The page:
Patience. Where does it come from and how do you get more?

 

One of my personal goals for this year was to be more patient with my children.  I try to be even tempered, understanding and speak in a gentle but direct tone.  Every so often, (o.k…several times a day) I find myself exasperated with one, two or all three of my children. I have three boys, an almost six year old, almost four year old and a one and a half year old. My friends often remark at how patient they think I am but just ask my boys, they will tell you, “Mommy yells!”  So I decided to take an introspective look at what is causing me to lose my cool in order to address the source of my frustration.  It seems that what it comes down to is managing my stress, my time and my expectations.

I come from a Portuguese family.  We all yell. We yell when we are mad, happy or just to hear ourselves louder than anyone else.  That cultural trait is engrained in my very DNA. I do not mind being loud or boisterous at a party or among friends and family.  The problem is when my stress causes me to get to an ugly place with my children.  I would like to use yelling as strictly a tool for alerting danger.  I want my children to know without hesitation that when Mommy yells, they need to stop what they are doing immediately for their safety.

I have tried very hard throughout the years to improve my patience.  I know that it is rooted in stress and frustration mostly with myself.  When I feel good, I am grateful for what I have and look forward to every challenge because I know it will make me stronger.  However, I do not feel like this all the time.  Some days I feel overwhelmed with everything I have to do and dissatisfied with how little I am able to accomplish.  In addition, I am typically running on very little sleep because one of the boys (or sometimes all three) will wake up in the middle of the night needing some comforting.  On these days I am stressed and short tempered.  I have to remind myself to take a deep breath before reacting.  I am usually able to do this with my husband.  When I get upset, I take a moment to reflect on the root of my aggravation and often it is connected to my own expectations.  I communicate my feelings without simply blaming him. When dealing with my children, it is entirely different.  I do not have the same ability to pause and consider my response.  It angers me when they repeatedly do not listen, do not follow directions or make bad choices.  I do not tolerate disrespect or malice toward anyone but especially each other.  The situation is exacerbated when I am trying to get somewhere, do something or have a plan that they are interfering with by not cooperating.  It is times like these where my patience is truly tested.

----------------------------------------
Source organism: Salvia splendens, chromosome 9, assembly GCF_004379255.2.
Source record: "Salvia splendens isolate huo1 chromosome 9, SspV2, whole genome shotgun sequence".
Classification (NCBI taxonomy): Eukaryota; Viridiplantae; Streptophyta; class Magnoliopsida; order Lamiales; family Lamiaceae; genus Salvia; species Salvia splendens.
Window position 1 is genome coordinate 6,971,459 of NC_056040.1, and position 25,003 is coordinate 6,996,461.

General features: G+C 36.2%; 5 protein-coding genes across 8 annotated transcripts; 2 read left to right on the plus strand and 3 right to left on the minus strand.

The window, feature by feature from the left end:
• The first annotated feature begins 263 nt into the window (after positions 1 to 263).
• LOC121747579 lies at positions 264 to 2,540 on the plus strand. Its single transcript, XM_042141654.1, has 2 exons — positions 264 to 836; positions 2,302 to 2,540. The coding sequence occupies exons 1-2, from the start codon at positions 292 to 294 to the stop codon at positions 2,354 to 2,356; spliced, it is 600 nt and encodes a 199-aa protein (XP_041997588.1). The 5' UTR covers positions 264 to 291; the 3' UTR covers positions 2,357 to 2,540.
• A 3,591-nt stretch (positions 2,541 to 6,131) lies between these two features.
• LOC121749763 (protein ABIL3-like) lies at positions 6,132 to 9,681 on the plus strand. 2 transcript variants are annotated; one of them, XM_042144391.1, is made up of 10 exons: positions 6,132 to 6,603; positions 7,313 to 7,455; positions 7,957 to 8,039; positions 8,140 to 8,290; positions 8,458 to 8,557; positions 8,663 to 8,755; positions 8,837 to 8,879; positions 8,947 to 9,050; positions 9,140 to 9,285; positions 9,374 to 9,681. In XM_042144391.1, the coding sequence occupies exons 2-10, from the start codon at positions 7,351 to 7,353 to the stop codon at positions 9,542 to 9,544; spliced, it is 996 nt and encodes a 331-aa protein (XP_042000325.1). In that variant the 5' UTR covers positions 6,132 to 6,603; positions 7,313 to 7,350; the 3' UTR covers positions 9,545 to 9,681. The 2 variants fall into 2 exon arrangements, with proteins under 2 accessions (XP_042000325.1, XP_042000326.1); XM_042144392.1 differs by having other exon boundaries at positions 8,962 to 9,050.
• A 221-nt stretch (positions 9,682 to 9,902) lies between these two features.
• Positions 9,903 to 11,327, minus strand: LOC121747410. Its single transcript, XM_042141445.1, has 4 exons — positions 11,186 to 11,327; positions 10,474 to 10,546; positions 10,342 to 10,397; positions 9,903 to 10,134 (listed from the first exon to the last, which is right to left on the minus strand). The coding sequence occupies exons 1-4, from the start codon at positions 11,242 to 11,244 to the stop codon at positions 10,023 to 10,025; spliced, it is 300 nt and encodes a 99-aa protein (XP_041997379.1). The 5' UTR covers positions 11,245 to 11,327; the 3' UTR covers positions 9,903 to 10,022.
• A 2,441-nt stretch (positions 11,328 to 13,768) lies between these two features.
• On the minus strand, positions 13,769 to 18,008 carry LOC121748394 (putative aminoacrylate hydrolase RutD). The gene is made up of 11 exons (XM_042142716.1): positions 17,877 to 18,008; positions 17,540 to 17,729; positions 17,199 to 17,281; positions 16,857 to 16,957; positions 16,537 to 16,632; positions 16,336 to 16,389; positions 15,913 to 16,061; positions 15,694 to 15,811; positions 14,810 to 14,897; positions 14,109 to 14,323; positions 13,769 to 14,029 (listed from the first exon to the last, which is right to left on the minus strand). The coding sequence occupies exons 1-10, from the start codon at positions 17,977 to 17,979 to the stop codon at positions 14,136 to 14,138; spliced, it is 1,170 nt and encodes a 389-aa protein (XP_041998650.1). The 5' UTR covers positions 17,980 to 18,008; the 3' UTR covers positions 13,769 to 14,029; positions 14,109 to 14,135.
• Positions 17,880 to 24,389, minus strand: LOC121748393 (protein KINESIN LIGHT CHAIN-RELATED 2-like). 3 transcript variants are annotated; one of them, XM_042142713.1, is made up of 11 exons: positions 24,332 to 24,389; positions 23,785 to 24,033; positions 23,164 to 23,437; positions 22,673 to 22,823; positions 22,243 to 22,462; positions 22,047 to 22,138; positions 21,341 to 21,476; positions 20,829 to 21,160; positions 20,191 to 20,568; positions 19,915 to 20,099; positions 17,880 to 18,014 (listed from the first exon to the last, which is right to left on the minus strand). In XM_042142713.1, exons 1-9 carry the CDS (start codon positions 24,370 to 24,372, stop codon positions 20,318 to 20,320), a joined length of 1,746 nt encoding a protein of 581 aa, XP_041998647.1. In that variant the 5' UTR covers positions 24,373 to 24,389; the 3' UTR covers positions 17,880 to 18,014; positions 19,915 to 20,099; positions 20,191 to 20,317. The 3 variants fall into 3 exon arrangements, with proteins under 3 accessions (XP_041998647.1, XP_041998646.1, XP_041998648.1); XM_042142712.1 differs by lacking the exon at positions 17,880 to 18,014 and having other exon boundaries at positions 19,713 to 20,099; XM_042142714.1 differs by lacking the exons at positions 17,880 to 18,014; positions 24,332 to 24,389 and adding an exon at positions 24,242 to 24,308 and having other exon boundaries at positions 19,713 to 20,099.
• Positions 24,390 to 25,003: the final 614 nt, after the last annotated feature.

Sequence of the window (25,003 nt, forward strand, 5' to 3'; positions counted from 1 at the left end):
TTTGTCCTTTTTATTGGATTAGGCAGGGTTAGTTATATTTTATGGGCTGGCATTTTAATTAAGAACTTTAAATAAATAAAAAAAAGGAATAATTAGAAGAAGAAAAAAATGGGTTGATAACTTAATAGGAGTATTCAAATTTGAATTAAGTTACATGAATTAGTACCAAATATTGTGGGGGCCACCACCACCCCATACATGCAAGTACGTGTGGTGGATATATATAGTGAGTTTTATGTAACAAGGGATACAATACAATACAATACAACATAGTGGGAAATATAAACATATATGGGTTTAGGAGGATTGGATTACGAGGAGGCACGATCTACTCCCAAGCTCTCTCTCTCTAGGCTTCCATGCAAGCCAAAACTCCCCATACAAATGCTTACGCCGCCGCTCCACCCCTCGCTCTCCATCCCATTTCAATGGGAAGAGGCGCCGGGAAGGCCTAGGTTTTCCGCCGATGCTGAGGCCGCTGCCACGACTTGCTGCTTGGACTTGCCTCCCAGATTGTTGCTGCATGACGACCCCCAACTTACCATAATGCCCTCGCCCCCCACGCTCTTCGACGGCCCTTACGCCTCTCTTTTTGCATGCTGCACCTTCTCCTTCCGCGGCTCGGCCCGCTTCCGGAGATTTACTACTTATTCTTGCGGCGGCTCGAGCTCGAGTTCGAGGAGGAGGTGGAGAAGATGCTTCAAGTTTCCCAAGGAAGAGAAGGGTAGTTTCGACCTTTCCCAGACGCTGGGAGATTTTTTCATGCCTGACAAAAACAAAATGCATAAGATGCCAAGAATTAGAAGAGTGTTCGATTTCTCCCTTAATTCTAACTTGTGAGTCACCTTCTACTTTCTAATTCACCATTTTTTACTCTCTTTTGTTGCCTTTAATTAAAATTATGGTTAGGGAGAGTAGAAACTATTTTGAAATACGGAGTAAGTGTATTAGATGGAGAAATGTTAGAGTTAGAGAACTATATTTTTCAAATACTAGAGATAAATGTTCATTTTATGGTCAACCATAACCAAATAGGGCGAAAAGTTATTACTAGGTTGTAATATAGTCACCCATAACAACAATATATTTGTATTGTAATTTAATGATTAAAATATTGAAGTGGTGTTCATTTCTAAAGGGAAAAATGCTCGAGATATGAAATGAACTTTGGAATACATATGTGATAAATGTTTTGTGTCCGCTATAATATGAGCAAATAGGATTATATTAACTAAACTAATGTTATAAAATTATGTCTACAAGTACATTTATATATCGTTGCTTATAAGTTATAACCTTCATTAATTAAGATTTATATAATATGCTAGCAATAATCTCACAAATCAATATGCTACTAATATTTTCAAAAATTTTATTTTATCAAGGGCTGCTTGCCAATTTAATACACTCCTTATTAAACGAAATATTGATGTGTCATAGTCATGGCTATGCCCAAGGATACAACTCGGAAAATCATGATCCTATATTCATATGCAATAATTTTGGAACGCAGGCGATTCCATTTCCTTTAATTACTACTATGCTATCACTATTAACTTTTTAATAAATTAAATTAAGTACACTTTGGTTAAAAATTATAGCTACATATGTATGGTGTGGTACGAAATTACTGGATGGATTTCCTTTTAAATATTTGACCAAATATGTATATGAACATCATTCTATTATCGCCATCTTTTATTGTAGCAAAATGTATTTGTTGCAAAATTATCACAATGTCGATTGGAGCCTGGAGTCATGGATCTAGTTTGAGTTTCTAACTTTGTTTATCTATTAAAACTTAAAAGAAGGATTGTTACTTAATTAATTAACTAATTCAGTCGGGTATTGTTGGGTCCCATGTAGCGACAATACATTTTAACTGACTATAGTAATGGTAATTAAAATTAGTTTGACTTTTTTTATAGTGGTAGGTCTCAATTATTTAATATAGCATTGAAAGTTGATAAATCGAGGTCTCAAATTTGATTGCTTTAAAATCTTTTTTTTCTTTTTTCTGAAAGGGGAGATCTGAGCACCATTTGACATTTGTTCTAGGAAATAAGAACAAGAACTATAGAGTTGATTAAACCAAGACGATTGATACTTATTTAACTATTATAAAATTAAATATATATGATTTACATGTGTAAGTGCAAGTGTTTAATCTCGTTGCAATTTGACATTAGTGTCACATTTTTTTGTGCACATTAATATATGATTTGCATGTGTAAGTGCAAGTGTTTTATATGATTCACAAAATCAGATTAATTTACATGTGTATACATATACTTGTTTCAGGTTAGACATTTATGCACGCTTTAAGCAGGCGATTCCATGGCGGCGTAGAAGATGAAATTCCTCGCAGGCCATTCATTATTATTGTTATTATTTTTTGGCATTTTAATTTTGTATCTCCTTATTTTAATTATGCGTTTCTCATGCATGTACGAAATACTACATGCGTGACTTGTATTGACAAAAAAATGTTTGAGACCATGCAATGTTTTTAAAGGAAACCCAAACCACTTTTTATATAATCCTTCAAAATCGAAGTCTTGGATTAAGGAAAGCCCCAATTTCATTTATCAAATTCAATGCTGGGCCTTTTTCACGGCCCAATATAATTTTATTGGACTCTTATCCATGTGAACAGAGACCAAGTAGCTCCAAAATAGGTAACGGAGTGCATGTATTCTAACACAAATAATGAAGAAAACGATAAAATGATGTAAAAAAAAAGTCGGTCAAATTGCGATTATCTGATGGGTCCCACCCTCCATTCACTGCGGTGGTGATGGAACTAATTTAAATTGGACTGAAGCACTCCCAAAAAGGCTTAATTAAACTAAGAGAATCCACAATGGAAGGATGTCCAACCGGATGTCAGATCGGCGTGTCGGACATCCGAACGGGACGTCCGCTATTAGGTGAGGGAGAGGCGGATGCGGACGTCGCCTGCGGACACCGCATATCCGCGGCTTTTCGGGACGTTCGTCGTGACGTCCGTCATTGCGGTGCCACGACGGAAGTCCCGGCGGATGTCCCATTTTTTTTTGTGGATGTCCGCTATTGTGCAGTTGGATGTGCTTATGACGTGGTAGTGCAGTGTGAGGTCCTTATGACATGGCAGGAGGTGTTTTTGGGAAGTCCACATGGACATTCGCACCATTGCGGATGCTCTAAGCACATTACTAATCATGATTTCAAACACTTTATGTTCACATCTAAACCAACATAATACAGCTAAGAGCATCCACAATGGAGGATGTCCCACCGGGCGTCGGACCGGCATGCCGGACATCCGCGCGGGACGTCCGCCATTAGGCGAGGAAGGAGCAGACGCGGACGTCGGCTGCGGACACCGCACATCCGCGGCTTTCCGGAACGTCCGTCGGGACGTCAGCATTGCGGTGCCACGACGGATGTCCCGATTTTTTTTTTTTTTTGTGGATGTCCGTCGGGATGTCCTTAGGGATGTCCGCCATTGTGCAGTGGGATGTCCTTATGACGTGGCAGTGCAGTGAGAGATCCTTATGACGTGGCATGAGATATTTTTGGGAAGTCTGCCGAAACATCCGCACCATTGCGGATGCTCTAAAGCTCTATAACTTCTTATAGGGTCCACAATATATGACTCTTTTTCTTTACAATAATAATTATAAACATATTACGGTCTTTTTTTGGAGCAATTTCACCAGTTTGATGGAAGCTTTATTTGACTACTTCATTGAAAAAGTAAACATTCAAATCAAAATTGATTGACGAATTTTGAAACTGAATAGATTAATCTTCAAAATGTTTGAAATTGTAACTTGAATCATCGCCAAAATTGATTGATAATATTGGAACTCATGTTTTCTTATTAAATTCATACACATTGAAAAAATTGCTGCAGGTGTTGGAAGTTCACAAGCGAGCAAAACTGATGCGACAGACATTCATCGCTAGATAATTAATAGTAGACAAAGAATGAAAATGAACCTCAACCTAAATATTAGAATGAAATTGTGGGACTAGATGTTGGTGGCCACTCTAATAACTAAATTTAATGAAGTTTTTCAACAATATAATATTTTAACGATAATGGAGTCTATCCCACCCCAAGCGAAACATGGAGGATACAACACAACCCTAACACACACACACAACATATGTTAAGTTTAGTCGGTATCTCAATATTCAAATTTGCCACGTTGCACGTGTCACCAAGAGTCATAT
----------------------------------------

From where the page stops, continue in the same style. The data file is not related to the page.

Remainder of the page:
PL 10 Short temper

Perspective here is essential.  The kids will not remember that we were late to the birthday party or that I did not get everything accomplished.  They will however, remember how I took the time to help them get dressed, read a book or that I was silly when they least expected it. You must decide what is most important.  The aggravation will not last, these moments will pass and the obstacles will not always be there. The kids will not always need me.  They will eventually grow up and have their own lives and when that time comes I know I will feel that loss and wish they were little again.

It is possible to reduce stress and stay calm.  From my experience we must embrace daily challenges as opportunities to practice maintaining our composure.  Keep the following things in mind;  The more patient you are, the easier it will be to find peace.  Plan out the day with plenty of room for variables.  Not everyone is on your schedule, so do not expect others to share your urgency. Prioritize what absolutely needs to be accomplished and focus on that first.  As you feel your blood boiling, stop and take a deep breath.  Eliminate your expectations and accept things for what they are.

Approach life in the same way.  Set goals for yourself but do not have any expectations about how they might be achieved.  Go along your path and be open to whatever road blocks you may find because the detour may be more rewarding than you realize.

 

PL 10 Captain Patience

 

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